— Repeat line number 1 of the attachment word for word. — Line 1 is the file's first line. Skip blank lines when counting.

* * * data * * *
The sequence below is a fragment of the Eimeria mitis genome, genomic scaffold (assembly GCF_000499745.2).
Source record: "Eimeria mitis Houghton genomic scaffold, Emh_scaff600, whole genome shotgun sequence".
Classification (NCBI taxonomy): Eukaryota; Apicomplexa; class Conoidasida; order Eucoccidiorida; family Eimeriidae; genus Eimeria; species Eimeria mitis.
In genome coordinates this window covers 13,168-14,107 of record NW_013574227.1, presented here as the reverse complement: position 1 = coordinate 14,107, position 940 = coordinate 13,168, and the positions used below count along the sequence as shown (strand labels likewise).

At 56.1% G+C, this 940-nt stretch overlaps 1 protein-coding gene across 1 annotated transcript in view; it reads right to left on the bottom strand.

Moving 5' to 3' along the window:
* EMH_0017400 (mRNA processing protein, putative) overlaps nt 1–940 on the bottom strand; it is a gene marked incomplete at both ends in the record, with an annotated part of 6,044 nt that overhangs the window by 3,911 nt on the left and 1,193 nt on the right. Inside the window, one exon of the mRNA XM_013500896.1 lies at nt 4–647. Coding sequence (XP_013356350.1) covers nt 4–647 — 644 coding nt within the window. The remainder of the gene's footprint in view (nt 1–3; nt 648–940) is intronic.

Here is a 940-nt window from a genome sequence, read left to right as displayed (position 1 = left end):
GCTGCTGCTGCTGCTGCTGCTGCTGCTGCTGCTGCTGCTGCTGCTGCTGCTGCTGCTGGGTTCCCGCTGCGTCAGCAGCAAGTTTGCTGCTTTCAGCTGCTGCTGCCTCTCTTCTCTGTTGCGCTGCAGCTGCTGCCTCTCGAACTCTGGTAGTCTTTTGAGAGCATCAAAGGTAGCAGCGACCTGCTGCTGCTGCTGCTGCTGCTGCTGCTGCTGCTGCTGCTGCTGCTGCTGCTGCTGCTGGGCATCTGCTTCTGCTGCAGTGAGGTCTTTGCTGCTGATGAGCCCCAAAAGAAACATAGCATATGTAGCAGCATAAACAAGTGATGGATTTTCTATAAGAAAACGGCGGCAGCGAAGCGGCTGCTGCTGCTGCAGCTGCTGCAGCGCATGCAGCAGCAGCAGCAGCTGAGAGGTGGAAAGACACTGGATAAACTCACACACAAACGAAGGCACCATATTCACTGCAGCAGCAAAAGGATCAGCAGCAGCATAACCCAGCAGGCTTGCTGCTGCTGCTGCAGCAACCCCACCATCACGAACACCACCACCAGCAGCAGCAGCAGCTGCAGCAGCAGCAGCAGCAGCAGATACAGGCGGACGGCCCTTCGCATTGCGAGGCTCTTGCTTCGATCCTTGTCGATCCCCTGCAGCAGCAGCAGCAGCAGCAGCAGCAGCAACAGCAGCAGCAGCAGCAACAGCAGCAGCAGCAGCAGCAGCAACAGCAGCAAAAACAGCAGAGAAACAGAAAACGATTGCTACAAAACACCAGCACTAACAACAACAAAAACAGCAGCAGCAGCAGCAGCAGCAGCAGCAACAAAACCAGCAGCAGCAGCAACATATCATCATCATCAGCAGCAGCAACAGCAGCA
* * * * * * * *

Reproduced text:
The sequence below is a fragment of the Eimeria mitis genome, genomic scaffold (assembly GCF_000499745.2).